If you have problems getting the QT document off the Intel site I can email you a current copy of the documents, or for that matter I could email you a Beta test kit.

Jim Dempsey
jim_dempsey@ameritech.net

That was exactly what we where presuming.
The problem is (i think) the shared array of structures (almost 5 gigs in ram) that openmp vs the number of thread do not like at all. But i could not affirme that a native thread implementation wil do better and the " relatively easy to integrate " feature of openmp is really important as in the past we where using native thread and it leads us to some kind of "crapy trickshot" code that was really hard to maintain , debug and ever understand :) .

The lower clock and bus speed could impact also a little but not as much as what we are seeing (still i think).

An implementation i ve think about would be to have a "master" thread that will gather data from the main array and populate some other smaller private arrays that each thread will work on . I yet don't know how to implement it in openmp and if it can reduce our bottlenecks

Thanks for the links, i'll dig in TBB right now.

Regards




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Sasha,

I would be difficult for me to offer you specific suggestions without seeing your code (I am available for consultation if you are interested). But I can offer some general suggestions.

From your brief description you data is organizes as an Array Of Structures (AOS). An alternate format is Structure Of Arrays (SOA). WhileAOS organization is execellent for encapsulation itcan bepoor for use of SIMD (SSE n.m available on your X7460)or other streamingprocessing. e.g. GPGPU using CUDA (nVidia) or Brook+ (ATI). It is (may be) unlikely that you would be willing to change the data organization from AOS to SOA unless there was a compelling reason to do so. Let's set the issue of AOS vs SOA asside for now.

Your current system is the 4 x X7460 so your focus should be on:

1) Making best (better) use of SIMD (coding friendly to SSE use). Often minor changes to data organization has major impact on ability to take advantage of SIMD. And this impact is seen by all cores.

2) Reduce (eliminate if possible)the number of critical sections.

3) Reduce the number of ATOMIC operations (push outside loop whenever possible)

4) Reduce the number of times you start and stop parallel regions

5) Partition the work into cache friendly pieces and/or order. This will introduce slightly higher complexity in the code but keeping data in cache makes a big difference in performance.

6) Make use of asychronous programming when possible. (TBB or QT)

7) Cache line align related sets of data (if X and Y are used in an expression arrange so X and Y are in same cache line)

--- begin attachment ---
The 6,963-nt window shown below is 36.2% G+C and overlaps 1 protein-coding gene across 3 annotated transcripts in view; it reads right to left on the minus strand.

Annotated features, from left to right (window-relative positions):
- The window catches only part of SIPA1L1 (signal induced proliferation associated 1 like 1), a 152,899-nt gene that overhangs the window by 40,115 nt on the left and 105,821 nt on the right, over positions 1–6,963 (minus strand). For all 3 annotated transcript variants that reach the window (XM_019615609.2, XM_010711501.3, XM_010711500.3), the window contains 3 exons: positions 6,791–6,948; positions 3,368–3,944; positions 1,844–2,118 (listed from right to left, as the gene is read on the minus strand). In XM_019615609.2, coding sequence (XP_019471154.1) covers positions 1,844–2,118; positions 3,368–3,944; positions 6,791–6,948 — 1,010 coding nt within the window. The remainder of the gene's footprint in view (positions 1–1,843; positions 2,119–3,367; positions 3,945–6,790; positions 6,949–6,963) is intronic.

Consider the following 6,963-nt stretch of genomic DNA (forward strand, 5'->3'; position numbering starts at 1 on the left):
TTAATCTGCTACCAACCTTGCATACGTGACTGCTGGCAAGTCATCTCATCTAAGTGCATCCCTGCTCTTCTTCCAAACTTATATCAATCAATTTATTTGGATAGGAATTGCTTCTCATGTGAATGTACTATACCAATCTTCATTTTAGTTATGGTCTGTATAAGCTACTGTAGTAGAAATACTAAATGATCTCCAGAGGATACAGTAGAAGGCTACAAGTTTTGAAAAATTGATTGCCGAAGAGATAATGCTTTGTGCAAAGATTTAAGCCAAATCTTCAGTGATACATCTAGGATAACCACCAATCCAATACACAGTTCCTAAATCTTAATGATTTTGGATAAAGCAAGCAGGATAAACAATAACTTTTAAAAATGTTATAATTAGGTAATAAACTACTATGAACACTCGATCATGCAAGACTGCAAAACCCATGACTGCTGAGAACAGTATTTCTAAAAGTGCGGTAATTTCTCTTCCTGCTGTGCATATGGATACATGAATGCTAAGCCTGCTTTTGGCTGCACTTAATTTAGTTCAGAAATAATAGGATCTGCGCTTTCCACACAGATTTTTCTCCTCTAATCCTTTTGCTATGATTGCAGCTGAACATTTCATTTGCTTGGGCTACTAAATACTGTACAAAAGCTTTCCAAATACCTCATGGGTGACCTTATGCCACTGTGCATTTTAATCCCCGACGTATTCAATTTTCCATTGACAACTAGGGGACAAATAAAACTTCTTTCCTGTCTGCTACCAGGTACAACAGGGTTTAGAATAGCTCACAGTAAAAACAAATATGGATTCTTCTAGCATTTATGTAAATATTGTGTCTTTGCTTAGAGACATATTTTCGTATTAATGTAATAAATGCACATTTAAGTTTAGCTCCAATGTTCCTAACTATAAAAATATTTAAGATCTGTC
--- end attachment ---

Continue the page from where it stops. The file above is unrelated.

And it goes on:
8) double buffer data (to different cache lines) when data advances in time phases

9) more....

And example of 7) used in conjunction with 8) is assume you have a physics type system of objects
Position[3], Velocity[3], Acceleration[3], ExternalForce[3], Mass, ... Assume the objects interact.

The traditional method is:

Make one pass of all objects and calculate the interactions to produce an ExternalForce.

Make a second pass computing the Acceleration, delta Velocity, integration of delta Velocity into Velocity, delta position, integration of delta Position into Position.

At a minor cost of keeping two copies of Position in the object (and if required two copies of V and A) you can consolidate the two passes into one pass (and potentially remove ExternalForce[3] from the object). Remember to place the 2nd copy(s) such that they reside in a different cache line than the 1st copy.

The outer most loop would have a flag indicating which set was the current working set.

Depending on what is being done with your objects, it may be cache advantageios to change your processing sequence from

each thread taking a subset of all objects and then sequentially processing the objects in the subset

to

each thread taking a subset of all object and then take a smaller sub-subset then sequentially processing the objects in the smaller sub-subset. (where the small sub-subset is sized to fit within L1 cache)

Best regards,

im Dempsey
jim_dempsey@ameritech.net


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Employee
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Quoting - malo.sasha
HI
we have an application that runs pretty well on a server with a 2 X xeon quad cores (E5450). By runnning pretty well , i mean that we have a main for loop that makes a lot of computation on a pretty big in memory array of structures (several hundreds of millions) with the help of openmp and during the execution all the cores are at 100% of use.
We have bought to increase the perfs a server with 4 X xeon 6 cores (X7450). but un fortunately the performance boost is not so big as during execution only 50% - 70% of each core are used. We can not identify the bottlenecks . Could somebody give some helps Thanks

All people said is true but let's be pragmatic even whitout the code.

1) it doesn't seem to bea bandwidth bottleneck issueas your cpus are not working 100% as before
==> let's have more threads by increasing OMP_NUM_THREADS to 48 (eg) and letsee the result on cpu activity
==> it should icrease

2) I really don't like whenthe performance metric is% of cpu usage ==> have you another metric?
==> with 1) done ,do you see timings going down?

3)If yes ==> OK you win (try to find the best oversubscription with KMP_LIBRARY=turnaround (eg))
if NO ==> we'll need to go further on scalability figures of your application with code description first

Hope this help